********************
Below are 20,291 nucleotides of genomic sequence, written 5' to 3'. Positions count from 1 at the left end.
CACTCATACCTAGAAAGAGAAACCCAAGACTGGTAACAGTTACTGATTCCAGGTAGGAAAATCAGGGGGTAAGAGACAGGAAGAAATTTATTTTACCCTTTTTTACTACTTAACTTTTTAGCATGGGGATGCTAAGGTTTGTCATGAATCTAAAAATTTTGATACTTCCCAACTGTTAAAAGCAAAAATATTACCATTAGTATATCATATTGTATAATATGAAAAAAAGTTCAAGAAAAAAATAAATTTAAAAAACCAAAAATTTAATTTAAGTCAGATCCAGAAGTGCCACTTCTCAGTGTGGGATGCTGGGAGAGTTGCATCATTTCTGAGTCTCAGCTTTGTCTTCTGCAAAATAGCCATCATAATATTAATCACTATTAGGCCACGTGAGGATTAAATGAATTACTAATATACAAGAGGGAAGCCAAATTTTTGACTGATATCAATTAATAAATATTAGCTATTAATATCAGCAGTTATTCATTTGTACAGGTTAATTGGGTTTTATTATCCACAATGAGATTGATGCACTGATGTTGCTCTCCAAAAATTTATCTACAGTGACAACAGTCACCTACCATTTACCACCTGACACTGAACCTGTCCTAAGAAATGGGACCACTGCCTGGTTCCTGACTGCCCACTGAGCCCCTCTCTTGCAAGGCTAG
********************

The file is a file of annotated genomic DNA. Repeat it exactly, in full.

Below are 20,291 nucleotides of genomic sequence, written 5' to 3'. Positions count from 1 at the left end.
CACTCATACCTAGAAAGAGAAACCCAAGACTGGTAACAGTTACTGATTCCAGGTAGGAAAATCAGGGGGTAAGAGACAGGAAGAAATTTATTTTACCCTTTTTTACTACTTAACTTTTTAGCATGGGGATGCTAAGGTTTGTCATGAATCTAAAAATTTTGATACTTCCCAACTGTTAAAAGCAAAAATATTACCATTAGTATATCATATTGTATAATATGAAAAAAAGTTCAAGAAAAAAATAAATTTAAAAAACCAAAAATTTAATTTAAGTCAGATCCAGAAGTGCCACTTCTCAGTGTGGGATGCTGGGAGAGTTGCATCATTTCTGAGTCTCAGCTTTGTCTTCTGCAAAATAGCCATCATAATATTAATCACTATTAGGCCACGTGAGGATTAAATGAATTACTAATATACAAGAGGGAAGCCAAATTTTTGACTGATATCAATTAATAAATATTAGCTATTAATATCAGCAGTTATTCATTTGTACAGGTTAATTGGGTTTTATTATCCACAATGAGATTGATGCACTGATGTTGCTCTCCAAAAATTTATCTACAGTGACAACAGTCACCTACCATTTACCACCTGACACTGAACCTGTCCTAAGAAATGGGACCACTGCCTGGTTCCTGACTGCCCACTGAGCCCCTCTCTTGCAAGGCTAG